If home is where the heart is, then Newfoundland is bursting at the seams with heart.

Nowhere does understanding a place through its people seem truer than in Newfoundland, where a sense of home is the fuel that Newfoundlanders run on.

This was immediately apparent when I met Lori McCarthy, the owner of Cod Sounds, a business that aims to preserve Newfoundland’s old techniques and traditions through cooking workshops, bushcraft lessons, foraging expeditions, and other offerings. When I arrived in the province, I learned that I’d just missed a class on rabbit tracking, snaring, and field dressing. Butchering a rabbit for dinner is a bit out of my comfort zone, so it’s probably for the best that I was too late.

Fortunately, McCarthy and her crew had plenty of other traditions to introduce us to. From the boil-up (making a fire in the woods to boil a kettle for tea and cook a snack such as fried fish or fried dough drizzled with dark molasses) to the pop-in (just what it sounds like: dropping by your neighbors’ place unexpectedly) to the Jiggs dinner, a traditional Sunday supper, everything we did, we did with others. I might have been out in the middle of nowhere, but I wasn’t alone; I was a part of a community. I was at home.

McCarthy was born in a rural part of the province, and though she now lives closer to the lively city of St. John’s with her husband and two children, her fondness for and appreciation of Newfoundland’s wide open spaces remains. It speaks to the ethos of her life and work.

“Spending time out in the woods and out on the land is how you form connections with people in the community, with your family,” she said. “When you find a place that you can call home and it brings you a real peace of mind.”

Luckily, to visit Newfoundland and give in to the local way of life is to experience this peace. It may have begun for me when I bellied up to one of the many welcoming bars on George Street in St. John’s and found myself in conversation with locals sitting on either side of me. It was no surprise when one of them invited my friends and me home for dinner; McCarthy said it would happen.

“We love talking to people here, and you’ll find that everywhere you go,” she said.

“Spending time out in the woods and out on the land is how you form connections with people in the community, with your family."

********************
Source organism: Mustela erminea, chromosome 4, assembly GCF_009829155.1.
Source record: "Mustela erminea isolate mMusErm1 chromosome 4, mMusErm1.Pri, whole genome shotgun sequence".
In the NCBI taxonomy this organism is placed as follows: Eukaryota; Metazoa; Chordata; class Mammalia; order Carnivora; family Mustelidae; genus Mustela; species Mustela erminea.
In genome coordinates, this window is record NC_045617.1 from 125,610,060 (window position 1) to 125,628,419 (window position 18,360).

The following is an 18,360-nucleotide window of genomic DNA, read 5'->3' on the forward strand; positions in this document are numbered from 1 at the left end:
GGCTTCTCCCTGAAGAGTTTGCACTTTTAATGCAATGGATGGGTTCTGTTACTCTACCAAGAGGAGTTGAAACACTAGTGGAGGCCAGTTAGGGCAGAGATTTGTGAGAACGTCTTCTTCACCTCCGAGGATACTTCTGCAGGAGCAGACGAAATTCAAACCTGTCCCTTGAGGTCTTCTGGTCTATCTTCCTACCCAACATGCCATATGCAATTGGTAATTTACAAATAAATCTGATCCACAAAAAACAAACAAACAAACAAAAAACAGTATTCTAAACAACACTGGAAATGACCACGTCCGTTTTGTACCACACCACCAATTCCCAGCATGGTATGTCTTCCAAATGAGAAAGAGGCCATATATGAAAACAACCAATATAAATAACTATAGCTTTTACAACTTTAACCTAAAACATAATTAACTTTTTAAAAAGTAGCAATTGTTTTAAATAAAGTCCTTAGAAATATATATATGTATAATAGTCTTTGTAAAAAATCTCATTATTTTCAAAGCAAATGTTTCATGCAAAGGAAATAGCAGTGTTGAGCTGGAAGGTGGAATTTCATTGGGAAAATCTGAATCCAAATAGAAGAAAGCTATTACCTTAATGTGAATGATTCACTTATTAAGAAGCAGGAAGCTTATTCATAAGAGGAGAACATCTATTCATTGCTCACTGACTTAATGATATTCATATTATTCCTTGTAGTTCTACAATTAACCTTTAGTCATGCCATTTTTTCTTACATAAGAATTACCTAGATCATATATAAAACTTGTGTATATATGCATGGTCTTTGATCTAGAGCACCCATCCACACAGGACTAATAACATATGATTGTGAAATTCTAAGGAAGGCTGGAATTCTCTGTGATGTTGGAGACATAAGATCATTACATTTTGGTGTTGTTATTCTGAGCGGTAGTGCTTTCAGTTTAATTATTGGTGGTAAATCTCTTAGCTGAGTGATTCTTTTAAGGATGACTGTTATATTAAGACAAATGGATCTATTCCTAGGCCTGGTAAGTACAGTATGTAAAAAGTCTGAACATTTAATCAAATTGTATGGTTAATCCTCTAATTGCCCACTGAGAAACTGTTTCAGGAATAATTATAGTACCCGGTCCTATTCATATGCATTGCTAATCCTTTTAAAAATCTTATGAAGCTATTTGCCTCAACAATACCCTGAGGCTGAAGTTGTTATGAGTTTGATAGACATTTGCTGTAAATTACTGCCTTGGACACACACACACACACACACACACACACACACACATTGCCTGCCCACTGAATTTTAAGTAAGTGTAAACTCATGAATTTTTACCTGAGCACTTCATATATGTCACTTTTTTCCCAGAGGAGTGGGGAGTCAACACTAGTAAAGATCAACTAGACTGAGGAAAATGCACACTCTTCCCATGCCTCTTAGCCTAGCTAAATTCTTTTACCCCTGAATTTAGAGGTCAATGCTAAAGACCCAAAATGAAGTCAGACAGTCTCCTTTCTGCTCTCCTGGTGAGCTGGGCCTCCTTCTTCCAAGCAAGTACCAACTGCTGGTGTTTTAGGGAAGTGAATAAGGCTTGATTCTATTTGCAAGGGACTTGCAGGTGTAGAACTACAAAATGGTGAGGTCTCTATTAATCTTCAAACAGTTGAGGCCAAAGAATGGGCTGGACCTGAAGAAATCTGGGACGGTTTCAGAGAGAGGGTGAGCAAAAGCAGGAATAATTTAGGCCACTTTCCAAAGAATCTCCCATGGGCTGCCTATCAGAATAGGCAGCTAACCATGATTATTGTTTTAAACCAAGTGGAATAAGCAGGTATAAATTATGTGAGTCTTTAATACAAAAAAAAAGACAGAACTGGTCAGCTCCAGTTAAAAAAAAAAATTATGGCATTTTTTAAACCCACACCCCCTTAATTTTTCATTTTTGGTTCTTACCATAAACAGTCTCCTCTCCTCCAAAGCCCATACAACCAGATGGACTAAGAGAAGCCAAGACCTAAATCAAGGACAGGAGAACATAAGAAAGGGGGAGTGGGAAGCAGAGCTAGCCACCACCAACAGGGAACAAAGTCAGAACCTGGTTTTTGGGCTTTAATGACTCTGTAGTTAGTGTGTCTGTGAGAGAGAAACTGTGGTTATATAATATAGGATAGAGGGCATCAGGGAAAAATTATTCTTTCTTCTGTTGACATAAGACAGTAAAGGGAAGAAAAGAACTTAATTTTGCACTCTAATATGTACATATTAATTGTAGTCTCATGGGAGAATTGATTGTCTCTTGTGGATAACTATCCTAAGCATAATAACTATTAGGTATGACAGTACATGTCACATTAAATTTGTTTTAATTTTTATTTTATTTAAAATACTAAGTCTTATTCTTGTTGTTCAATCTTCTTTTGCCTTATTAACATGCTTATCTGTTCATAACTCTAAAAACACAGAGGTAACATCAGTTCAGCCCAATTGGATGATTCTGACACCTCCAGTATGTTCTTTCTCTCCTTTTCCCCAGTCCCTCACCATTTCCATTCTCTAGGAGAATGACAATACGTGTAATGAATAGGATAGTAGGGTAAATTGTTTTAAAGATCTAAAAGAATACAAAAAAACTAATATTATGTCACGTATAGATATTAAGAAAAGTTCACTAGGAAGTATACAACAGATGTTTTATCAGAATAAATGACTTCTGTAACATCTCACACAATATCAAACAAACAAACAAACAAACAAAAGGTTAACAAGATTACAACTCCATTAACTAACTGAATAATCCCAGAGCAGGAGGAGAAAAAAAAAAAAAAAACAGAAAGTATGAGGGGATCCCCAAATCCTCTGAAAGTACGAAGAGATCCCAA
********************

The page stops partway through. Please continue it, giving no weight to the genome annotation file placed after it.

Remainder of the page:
“Spending time out in the woods and out on the land is how you form connections with people in the community, with your family.”

I was learning to travel at a leisurely pace, without a schedule to zap me out of the blissful reverie, and appreciated the conversation I had with Alexandra Blagdon, a Newfoundland native who often works with McCarthy. Blagdon puts on pop-up dinners via Oui Chef and encourages visitors to strike up conversations with strangers wherever they are, from the coffee shop to the hiking trail to the wine bar. “We love travelers,” she said. “We will tell you the best-hidden gems around which will ensure you get the authentic experience.”

Travelers to Newfoundland would be wise to break up with their guidebooks.

Maybe the cellphone too. McCarthy promised that visitors will get on just fine with the locals so long as they’re game to talk about the weather, something Newfoundlanders love to do.   “The weather doesn’t bother a true Newfoundlander,” she said. But she added that talking about the freezing fog, the latest snowfall, or the sun poking through the clouds is a great way to start a conversation.

Newfoundlanders’ joyful embrace of winter (think pond ice hockey and skidooing, aka snowmobiling) means there’s no reason travelers should stay away in the off-season, though if foraging or berry picking are high on your list, summer and fall are better times to plan a trip.

There is shopping any time of year (handmade pottery made by local artists can be found throughout St. John’s), entertainment most nights of the week (live music—classic rock and Irish folk are favorites), and hiking trails to scenic overlooks. But none of these should be the primary reason for visiting Newfoundland.

The Canadian land allows travelers to experience the familiar in the unfamiliar. “I hope that everyone visiting Newfoundland leaves feeling like they just left home,” said Blagdon when I reached out to her weeks after I returned to my home in New York. I had called to ask her what makes Newfoundland such a unique place, and upon hearing her answer, I was momentarily homesick.